To learn more about the Visiting Scholars Program, visit our website. You can also read blog posts by recent visiting scholars on the Library’s blog.

For questions, please contact Jennifer Borderud, Director of the Armstrong Browning Library, via email at Jennifer_Borderud@baylor.edu.

Reflections from a Visiting Scholar: In Pursuit of the Brownings as Readers of Balzac

By Michael Tilby, PhD, Selwyn College, Cambridge, UK

And why shouldn’t Balzac have a beard?
EBB to Mary Russell Mitford, 11 February 1845

On my tombstone may be written ‘ci-gît the greatest novel reader in the world’
EBB to Henry Fothergill Chorley, [10] March 1845

Michael Tilby

Michael Tilby, PhD, at the Armstrong Browning Library

The extremely productive and enjoyable month I spent as a Visiting Fellow at the Armstrong Browning Library (ABL) was devoted to researching the response of Robert and Elizabeth Barrett Browning to the works of the French novelist Honoré de Balzac, whom they never met in person but read avidly.  The declaration in Bishop Blougram’s Apology ‘All Balzac’s novels occupy one shelf/The new edition fifty volumes long’, which would later be cited by various writers and essayists concerned to advance Balzac’s literary reputation in Victorian England, harked back to an ambition the Brownings had harboured from early in their Italian sojourn and which EBB described to Mary Russell Mitford in her letter of [4] July 1848: ‘When Robert & I are ambitious, we talk of buying Balzac in full some day, to put him up in our bookcase from the convent–if the carved wood angels, infants & serpents shd not finish mouldering away in horror at the touch of him.  But I fear it will be rather an expensive purchase even here,’ though, for all their obvious humour, her words are also illustrative of a readiness to relish Balzac’s reputation as a dangerous or forbidden author, most of whose works had indeed been placed on the Papal Index.

Bishop Blougram's Apology

Lines 108-109 of Browning’s “Bishop Blougram’s Apology” from Men and Women, Chapman and Hall, 1855. ABL Rare Collection X821.83 P7 C466m v. 1.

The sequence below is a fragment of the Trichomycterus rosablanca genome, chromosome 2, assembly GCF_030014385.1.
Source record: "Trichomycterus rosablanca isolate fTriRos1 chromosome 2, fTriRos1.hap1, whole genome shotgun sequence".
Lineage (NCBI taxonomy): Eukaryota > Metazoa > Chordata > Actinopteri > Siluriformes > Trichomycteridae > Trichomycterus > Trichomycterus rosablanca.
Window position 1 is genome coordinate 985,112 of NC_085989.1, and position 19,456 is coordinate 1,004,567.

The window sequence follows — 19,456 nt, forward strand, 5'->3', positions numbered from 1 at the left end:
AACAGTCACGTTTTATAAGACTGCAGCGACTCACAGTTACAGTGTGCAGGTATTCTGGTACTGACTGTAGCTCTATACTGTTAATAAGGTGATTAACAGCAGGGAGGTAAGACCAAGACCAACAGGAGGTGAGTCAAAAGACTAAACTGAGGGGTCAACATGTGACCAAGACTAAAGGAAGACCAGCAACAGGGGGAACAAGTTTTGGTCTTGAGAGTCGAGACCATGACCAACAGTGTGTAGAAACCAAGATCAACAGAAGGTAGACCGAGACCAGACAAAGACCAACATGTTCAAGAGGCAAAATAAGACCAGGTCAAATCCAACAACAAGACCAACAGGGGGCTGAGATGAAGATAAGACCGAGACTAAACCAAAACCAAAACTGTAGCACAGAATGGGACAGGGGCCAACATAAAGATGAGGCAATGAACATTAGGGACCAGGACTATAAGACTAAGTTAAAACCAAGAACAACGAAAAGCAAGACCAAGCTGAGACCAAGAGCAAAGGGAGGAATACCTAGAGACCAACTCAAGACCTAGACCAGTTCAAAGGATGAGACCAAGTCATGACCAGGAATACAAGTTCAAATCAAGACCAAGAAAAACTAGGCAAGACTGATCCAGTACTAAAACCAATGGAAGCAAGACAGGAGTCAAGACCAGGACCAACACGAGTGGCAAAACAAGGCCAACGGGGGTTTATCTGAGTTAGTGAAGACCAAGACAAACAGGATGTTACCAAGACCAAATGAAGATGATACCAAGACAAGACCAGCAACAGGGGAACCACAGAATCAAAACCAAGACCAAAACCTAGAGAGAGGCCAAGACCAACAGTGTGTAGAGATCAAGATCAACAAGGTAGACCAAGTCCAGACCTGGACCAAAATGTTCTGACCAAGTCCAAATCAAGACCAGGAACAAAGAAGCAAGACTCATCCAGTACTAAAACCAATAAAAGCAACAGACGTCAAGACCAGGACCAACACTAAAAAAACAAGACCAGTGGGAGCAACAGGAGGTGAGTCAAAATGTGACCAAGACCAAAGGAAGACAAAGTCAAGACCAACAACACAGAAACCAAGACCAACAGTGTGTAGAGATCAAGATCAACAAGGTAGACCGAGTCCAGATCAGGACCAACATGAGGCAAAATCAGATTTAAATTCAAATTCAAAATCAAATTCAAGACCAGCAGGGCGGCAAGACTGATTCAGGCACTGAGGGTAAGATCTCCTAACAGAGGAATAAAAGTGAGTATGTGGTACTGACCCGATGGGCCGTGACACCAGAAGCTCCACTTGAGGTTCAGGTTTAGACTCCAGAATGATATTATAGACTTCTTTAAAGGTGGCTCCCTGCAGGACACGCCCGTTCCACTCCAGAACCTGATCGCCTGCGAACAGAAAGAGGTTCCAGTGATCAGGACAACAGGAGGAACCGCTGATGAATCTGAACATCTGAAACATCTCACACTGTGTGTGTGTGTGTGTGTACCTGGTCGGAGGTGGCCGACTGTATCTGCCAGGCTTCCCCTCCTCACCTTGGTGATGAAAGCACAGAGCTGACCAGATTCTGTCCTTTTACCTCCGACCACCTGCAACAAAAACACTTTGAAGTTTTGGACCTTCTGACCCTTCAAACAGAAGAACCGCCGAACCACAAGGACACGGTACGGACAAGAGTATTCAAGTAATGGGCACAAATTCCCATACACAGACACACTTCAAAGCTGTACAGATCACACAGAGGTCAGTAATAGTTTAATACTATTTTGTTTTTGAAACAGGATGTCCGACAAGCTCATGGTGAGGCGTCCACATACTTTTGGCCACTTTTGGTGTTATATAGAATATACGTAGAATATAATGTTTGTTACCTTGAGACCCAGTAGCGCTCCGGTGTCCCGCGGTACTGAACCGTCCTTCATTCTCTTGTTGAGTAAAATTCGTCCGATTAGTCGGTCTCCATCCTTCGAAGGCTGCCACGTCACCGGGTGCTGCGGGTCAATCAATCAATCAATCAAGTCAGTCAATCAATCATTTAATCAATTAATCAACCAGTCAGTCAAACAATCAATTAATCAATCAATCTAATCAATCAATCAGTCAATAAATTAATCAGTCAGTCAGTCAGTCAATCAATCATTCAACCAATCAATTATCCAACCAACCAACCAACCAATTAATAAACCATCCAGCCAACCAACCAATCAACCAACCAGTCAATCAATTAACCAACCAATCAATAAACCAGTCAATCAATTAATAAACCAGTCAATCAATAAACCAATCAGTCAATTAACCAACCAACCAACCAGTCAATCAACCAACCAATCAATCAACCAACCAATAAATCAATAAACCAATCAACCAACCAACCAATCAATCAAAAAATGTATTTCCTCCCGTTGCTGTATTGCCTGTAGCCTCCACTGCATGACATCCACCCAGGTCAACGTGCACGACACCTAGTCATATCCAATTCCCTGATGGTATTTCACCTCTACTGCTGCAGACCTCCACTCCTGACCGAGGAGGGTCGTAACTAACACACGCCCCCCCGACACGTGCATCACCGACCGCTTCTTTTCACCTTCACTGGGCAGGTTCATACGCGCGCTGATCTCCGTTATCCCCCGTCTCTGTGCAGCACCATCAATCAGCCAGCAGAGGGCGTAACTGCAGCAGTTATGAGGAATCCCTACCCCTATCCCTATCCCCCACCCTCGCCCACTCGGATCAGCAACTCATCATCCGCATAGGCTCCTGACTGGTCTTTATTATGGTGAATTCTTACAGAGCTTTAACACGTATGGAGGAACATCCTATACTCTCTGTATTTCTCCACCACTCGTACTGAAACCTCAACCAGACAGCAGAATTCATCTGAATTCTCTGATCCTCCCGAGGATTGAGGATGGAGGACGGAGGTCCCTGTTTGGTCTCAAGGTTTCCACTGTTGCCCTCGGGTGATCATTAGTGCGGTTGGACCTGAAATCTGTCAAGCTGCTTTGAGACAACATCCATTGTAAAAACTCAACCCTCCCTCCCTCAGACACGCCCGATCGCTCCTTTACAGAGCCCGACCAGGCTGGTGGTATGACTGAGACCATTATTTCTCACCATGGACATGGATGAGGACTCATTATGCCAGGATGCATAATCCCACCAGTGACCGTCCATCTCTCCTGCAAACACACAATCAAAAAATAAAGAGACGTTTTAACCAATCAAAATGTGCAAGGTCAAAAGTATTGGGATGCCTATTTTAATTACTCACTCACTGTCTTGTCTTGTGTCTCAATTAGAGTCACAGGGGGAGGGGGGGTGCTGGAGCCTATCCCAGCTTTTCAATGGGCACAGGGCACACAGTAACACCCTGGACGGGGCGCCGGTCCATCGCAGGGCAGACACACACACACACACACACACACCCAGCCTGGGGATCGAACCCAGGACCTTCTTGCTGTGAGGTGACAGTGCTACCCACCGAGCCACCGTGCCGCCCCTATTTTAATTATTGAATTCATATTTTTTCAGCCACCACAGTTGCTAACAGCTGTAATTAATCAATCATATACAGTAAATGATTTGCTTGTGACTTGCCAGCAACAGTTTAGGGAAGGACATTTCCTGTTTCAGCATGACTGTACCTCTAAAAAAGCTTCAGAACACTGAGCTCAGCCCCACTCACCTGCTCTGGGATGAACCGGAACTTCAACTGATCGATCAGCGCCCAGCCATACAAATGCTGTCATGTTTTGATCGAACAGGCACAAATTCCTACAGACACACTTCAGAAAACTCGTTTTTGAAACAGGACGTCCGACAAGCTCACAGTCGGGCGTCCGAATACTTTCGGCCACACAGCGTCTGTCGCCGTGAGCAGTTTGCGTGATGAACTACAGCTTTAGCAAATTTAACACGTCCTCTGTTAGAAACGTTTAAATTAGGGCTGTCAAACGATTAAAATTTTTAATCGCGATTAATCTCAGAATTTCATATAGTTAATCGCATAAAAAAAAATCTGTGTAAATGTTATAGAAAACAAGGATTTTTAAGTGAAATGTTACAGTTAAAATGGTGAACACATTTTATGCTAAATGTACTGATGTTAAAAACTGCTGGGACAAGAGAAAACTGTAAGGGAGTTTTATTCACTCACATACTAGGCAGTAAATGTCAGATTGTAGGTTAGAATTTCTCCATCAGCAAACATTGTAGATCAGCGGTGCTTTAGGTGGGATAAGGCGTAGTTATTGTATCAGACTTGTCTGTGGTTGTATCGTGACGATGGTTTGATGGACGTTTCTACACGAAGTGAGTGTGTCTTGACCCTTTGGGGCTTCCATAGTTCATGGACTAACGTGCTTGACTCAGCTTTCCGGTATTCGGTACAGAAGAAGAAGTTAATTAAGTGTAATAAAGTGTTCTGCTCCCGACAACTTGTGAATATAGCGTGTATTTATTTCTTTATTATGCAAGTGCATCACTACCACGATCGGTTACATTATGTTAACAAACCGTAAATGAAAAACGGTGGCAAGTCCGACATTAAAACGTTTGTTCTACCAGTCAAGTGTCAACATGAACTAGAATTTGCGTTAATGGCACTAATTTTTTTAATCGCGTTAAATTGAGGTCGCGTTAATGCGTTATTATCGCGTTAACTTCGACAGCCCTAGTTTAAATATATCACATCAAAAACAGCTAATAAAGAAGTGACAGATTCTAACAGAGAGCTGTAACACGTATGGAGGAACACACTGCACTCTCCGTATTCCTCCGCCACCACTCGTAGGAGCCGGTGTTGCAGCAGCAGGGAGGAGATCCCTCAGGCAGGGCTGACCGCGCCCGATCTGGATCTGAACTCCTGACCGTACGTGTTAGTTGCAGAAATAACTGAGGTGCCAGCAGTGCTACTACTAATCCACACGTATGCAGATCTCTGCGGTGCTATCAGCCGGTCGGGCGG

The Brownings’ fascination with Balzac’s works, initially conceived and pursued independently and then, following their engagement and marriage, jointly, has long been recognized by Browning scholars, receiving, for example, relatively detailed illustration in Roy E. Gridley’s helpful ‘chronicle’ The Brownings and France (1982).  As a Balzac specialist, my concern has been to analyse the phenomenon from a complementary perspective, examining it less in respect of the bearing it has on an understanding of RB and EBB’s poetic principles and practice and more in relation to the reception of Balzac in nineteenth-century England.  From this perspective, the Brownings’ reflections on their reading of the French author are of exceptional interest.  Although caution is needed with regard to the impression sometimes given that they had read most, if not all, of what Balzac wrote, the number of his novels they are known to have read may justly be considered uncommonly high. What makes their position unique is the prominence they accorded to discussing their reading of them.  This, at a time when the paucity of translations of his work meant that many English readers were more likely to have read accounts of Balzac in the periodical press than actually to have read examples of his work.  Although the Brownings were not alone amongst Victorian literati to possess a more or less adequate reading knowledge of French, they can be seen to demonstrate a rare appreciation of Balzac’s creative disregard for linguistic and literary norms.  If  Aurora Leigh’s confidence ‘I learnt my complement of classic French /(Kept pure of Balzac and neologism)’ may fairly be regarded as an instance of her creator in strictly autobiographical mode, it was indirect acknowledgement by EBB of how far her familiarity with the French language had developed  since the equivalent stage in her own linguistic education.